Speaker: Going virtual is no easy task

  • Nation
  • Saturday, 17 Oct 2020

PETALING JAYA: There are constitutional and legal restraints to holding a virtual Parliament meeting amid calls from some MPs given the rising Covid-19 cases, says Dewan Rakyat Speaker Datuk Seri Azhar Azizan Harun (pic).

He said this would require a lot of discussions before it could become a reality.

He said every Parliament session was convened by a proclamation by the Yang di-Pertuan Agong which will state the session and venue, which is the Parliament building.

“The proclamation for this year’s session was done last December. Secondly, if you look at the Federal Constitution, Article 62 (5) states that MPs absent from a House shall not be allowed to vote.

“Thirdly, if you look at the whole scheme of parliamentary sitting in the Standing Order, it is meant for physical meetings and not virtual ones.

“So, we need to amend all these things to enable virtual sitting, ” he said when contacted.

Azhar said although some countries such as Australia conducted virtual Parliament sittings, there were several restrictions for MPs.

He said MPs who were virtually present were not part of the quorum and not allowed to vote.

They also needed to give 15 minutes notice prior to speaking.

“So it’s not really meaningful, ” he said.

PKR’s Lembah Pantai MP Fahmi Fadzil said virtual Parliament meetings were not impossible but Parliament must first convene to amend the Standing Orders that would allow virtual sessions to be conducted.

He said the United Kingdom’s experience in implementing virtual Parliament sessions could be studied to see if any particular aspects could be replicated here. “I believe such change is not only timely but also necessary given the uncertainties due to this pandemic, ” he said.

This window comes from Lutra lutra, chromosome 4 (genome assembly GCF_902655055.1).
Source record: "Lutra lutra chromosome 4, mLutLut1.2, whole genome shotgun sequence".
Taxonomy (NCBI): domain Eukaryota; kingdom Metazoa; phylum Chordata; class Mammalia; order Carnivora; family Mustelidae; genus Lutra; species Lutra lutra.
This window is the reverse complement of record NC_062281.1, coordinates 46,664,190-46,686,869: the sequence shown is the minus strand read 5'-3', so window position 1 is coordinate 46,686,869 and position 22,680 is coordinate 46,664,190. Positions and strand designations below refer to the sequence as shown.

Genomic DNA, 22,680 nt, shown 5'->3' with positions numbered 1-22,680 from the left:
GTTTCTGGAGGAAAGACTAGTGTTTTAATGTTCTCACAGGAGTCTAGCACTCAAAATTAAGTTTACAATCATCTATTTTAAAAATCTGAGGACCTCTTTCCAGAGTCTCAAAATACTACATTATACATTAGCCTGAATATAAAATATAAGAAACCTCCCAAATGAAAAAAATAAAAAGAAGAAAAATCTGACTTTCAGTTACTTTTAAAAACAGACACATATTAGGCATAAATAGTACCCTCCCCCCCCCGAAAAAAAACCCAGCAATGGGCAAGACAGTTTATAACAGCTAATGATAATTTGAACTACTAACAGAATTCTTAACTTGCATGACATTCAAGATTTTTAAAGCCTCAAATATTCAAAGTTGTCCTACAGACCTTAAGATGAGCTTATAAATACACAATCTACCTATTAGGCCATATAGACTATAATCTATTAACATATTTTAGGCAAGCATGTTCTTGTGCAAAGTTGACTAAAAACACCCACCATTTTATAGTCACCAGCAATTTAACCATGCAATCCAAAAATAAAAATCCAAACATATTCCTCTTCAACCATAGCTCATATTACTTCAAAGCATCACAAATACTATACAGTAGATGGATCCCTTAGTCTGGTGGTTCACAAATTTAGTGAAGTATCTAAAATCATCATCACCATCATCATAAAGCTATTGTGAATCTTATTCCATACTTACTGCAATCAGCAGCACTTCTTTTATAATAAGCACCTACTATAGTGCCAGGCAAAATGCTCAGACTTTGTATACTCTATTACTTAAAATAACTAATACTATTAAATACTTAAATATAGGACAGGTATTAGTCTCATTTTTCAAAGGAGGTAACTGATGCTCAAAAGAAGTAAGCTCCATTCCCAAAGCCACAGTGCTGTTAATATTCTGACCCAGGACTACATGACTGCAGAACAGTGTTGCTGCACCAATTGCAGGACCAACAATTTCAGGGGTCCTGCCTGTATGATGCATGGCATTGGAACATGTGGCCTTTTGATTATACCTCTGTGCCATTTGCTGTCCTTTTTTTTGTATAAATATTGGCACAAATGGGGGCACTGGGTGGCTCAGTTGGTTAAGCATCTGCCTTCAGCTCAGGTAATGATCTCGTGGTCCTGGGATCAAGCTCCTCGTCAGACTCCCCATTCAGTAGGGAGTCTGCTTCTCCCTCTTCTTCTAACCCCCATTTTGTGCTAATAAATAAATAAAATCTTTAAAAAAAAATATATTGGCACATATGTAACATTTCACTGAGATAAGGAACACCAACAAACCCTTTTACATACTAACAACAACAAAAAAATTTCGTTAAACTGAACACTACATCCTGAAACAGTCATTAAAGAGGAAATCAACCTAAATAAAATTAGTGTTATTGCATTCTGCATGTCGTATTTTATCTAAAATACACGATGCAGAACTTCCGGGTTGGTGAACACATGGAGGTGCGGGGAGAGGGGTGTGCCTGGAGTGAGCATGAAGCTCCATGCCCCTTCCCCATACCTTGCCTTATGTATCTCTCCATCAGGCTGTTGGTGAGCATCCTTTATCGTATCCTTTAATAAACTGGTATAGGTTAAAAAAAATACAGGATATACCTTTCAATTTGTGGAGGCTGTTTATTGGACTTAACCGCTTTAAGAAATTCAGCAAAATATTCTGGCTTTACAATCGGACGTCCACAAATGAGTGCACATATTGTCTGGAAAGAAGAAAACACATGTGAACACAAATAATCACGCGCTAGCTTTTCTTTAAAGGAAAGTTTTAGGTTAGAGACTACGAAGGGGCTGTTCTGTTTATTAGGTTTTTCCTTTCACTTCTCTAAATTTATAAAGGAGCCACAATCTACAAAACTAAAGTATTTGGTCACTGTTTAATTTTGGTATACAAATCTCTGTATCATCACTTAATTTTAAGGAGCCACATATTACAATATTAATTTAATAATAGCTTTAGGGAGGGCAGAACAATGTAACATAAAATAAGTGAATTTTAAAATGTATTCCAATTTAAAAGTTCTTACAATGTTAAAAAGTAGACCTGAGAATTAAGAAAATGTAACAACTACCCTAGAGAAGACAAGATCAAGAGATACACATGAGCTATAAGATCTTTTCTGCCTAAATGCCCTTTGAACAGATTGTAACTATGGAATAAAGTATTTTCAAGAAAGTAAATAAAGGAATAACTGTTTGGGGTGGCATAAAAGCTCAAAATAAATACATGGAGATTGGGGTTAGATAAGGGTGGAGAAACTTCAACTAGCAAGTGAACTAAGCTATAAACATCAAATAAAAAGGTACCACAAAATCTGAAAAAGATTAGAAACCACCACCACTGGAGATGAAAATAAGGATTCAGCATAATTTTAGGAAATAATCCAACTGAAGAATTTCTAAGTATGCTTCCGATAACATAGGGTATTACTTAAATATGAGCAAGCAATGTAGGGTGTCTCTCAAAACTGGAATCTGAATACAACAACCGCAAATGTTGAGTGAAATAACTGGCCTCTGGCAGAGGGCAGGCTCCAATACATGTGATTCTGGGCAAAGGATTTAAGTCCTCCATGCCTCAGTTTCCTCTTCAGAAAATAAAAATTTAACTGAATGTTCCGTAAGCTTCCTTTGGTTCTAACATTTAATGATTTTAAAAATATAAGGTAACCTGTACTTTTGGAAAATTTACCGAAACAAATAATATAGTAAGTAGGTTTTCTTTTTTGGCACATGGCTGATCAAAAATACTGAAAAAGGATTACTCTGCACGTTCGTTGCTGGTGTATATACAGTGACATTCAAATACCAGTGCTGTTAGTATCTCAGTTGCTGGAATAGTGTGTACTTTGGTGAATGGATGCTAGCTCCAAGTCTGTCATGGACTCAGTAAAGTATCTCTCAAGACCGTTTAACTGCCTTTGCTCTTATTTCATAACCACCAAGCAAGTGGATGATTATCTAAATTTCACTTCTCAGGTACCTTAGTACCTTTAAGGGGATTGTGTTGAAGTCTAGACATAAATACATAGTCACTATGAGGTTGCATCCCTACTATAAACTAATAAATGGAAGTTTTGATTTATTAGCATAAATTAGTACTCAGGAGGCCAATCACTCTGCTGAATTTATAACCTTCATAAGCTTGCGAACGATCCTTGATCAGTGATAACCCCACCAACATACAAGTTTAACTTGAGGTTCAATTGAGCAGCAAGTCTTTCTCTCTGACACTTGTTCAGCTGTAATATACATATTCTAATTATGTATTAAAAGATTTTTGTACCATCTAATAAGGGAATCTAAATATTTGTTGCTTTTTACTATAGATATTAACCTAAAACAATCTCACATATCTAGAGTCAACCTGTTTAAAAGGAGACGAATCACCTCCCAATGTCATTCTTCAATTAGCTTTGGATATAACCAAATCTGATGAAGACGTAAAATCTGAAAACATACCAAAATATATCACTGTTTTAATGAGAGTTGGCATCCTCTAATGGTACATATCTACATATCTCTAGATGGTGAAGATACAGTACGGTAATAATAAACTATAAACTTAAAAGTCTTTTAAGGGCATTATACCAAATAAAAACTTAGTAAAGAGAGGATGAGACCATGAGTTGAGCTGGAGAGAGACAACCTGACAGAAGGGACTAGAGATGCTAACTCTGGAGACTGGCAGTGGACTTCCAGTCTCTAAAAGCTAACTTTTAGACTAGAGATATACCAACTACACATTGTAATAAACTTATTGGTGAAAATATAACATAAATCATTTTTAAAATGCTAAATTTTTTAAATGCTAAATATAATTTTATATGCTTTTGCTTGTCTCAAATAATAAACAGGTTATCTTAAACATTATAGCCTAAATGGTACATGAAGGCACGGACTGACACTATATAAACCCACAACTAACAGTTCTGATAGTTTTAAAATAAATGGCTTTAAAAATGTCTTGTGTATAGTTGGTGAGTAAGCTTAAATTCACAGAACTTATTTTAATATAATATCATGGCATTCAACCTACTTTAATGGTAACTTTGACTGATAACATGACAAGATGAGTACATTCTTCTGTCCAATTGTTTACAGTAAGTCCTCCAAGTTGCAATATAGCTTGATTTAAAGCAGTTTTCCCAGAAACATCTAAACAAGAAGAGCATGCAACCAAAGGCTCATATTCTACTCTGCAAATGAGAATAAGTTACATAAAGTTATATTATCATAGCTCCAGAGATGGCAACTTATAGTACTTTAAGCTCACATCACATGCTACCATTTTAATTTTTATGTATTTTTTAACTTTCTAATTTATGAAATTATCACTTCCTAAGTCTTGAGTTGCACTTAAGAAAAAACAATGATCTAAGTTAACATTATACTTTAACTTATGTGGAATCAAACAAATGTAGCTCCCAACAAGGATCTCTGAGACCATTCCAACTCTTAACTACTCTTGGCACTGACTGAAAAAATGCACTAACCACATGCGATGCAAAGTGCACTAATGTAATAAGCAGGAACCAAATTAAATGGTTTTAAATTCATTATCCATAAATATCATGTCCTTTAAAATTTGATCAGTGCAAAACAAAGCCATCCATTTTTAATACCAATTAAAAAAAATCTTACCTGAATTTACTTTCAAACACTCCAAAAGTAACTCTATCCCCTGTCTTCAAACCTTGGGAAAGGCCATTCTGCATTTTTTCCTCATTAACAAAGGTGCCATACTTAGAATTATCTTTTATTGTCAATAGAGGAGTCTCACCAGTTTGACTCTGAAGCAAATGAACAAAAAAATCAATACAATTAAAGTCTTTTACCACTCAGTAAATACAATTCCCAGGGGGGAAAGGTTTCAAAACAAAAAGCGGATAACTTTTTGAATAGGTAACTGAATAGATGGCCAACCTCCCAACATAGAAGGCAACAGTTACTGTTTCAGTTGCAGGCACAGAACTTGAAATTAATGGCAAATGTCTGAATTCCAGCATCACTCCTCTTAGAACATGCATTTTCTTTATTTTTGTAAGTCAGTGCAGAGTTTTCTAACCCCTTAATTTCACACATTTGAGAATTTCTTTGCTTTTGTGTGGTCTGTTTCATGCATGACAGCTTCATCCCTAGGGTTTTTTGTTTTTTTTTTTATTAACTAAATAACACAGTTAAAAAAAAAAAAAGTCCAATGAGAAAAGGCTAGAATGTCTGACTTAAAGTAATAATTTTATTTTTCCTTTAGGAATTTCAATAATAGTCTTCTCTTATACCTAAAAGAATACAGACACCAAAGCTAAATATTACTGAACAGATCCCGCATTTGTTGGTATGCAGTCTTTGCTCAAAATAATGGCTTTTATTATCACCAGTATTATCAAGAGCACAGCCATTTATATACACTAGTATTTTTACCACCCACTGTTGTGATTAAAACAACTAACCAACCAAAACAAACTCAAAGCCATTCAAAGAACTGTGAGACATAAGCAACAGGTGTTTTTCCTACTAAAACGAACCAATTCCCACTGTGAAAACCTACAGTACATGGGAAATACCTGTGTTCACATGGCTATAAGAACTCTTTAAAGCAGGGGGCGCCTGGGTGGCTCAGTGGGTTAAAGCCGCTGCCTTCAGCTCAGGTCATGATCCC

DAP’s Klang MP Charles Santiago said it was timely that Parliament moved on to an online platform as part of the new norm in organising the affairs of the state, adding that the rise in Covid-19 cases to three digits should be “a wake-up call”.

“So the time has come for Parliament to do so as it’s necessary at a time of a pandemic, ” he said.

Umno’s Arau MP Datuk Seri Shahidan Kassim said Parliament had placed stringent standard operating procedure (SOP) to ensure the safety of MPs during the previous meetings.

However, the Perikatan Nasional Backbenchers Club chairman said he would leave the decision to the National Security Council (MKN).

“If MKN believes we should not have Parliament, then we won’t but if we are allowed to proceed, then we can do so with strict SOP, ” he said.

Bersatu’s Beaufort MP Datuk Azizah Dun said all lawmakers were required to take a Covid-19 swab test before Parliament begins on Nov 2.

Those from Sabah are also required to undergo a 14-day self-quarantine before they are allowed to attend the Parliament proceedings.

Deputy Communications and Multimedia Minister Datuk Zahidi Zainul Abidin said that virtual sessions would not be suitable for the upcoming session, as Budget 2021 was expected to be tabled.

“If it involves 10 to 20 people then it’s feasible. But with 222 MPs, it might not be suitable, ” said the Padang Besar MP.

Bar Council’s Constitutional Law Committee co-chair Andrew Khoo said the Dewan Rakyat should draft and implement new or revise existing Standing Orders to allow for virtual sessions.

“The present Standing Orders do not cater for virtual sittings of the Dewan Rakyat. So many questions arise – how to determine quorum, speaking order and voting among others, ” he added.

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